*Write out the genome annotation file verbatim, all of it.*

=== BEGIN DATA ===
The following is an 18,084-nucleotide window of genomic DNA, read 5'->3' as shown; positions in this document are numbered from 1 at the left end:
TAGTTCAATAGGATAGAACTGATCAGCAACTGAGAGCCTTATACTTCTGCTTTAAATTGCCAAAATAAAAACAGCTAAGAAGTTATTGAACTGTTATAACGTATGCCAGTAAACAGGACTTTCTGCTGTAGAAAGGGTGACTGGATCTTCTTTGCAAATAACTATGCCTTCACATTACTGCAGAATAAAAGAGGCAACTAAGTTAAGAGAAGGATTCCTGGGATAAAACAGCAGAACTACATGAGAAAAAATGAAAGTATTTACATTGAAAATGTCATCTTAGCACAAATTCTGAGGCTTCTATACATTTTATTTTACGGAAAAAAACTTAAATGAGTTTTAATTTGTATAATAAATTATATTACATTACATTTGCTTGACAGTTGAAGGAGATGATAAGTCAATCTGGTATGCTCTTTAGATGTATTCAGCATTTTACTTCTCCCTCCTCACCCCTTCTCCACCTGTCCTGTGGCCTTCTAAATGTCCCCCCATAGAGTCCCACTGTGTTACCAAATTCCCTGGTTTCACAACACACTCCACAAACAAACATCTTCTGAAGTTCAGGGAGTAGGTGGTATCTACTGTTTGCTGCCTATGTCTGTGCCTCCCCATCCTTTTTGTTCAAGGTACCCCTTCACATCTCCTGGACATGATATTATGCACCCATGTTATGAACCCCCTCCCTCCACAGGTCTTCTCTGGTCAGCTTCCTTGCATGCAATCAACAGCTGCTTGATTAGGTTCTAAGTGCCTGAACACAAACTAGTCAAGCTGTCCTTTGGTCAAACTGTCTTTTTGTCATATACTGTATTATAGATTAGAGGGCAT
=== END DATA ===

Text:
The following is an 18,084-nucleotide window of genomic DNA, read 5'->3' as shown; positions in this document are numbered from 1 at the left end:
TAGTTCAATAGGATAGAACTGATCAGCAACTGAGAGCCTTATACTTCTGCTTTAAATTGCCAAAATAAAAACAGCTAAGAAGTTATTGAACTGTTATAACGTATGCCAGTAAACAGGACTTTCTGCTGTAGAAAGGGTGACTGGATCTTCTTTGCAAATAACTATGCCTTCACATTACTGCAGAATAAAAGAGGCAACTAAGTTAAGAGAAGGATTCCTGGGATAAAACAGCAGAACTACATGAGAAAAAATGAAAGTATTTACATTGAAAATGTCATCTTAGCACAAATTCTGAGGCTTCTATACATTTTATTTTACGGAAAAAAACTTAAATGAGTTTTAATTTGTATAATAAATTATATTACATTACATTTGCTTGACAGTTGAAGGAGATGATAAGTCAATCTGGTATGCTCTTTAGATGTATTCAGCATTTTACTTCTCCCTCCTCACCCCTTCTCCACCTGTCCTGTGGCCTTCTAAATGTCCCCCCATAGAGTCCCACTGTGTTACCAAATTCCCTGGTTTCACAACACACTCCACAAACAAACATCTTCTGAAGTTCAGGGAGTAGGTGGTATCTACTGTTTGCTGCCTATGTCTGTGCCTCCCCATCCTTTTTGTTCAAGGTACCCCTTCACATCTCCTGGACATGATATTATGCACCCATGTTATGAACCCCCTCCCTCCACAGGTCTTCTCTGGTCAGCTTCCTTGCATGCAATCAACAGCTGCTTGATTAGGTTCTAAGTGCCTGAACACAAACTAGTCAAGCTGTCCTTTGGTCAAACTGTCTTTTTGTCATATACTGTATTATAGATTAGAGGGCAT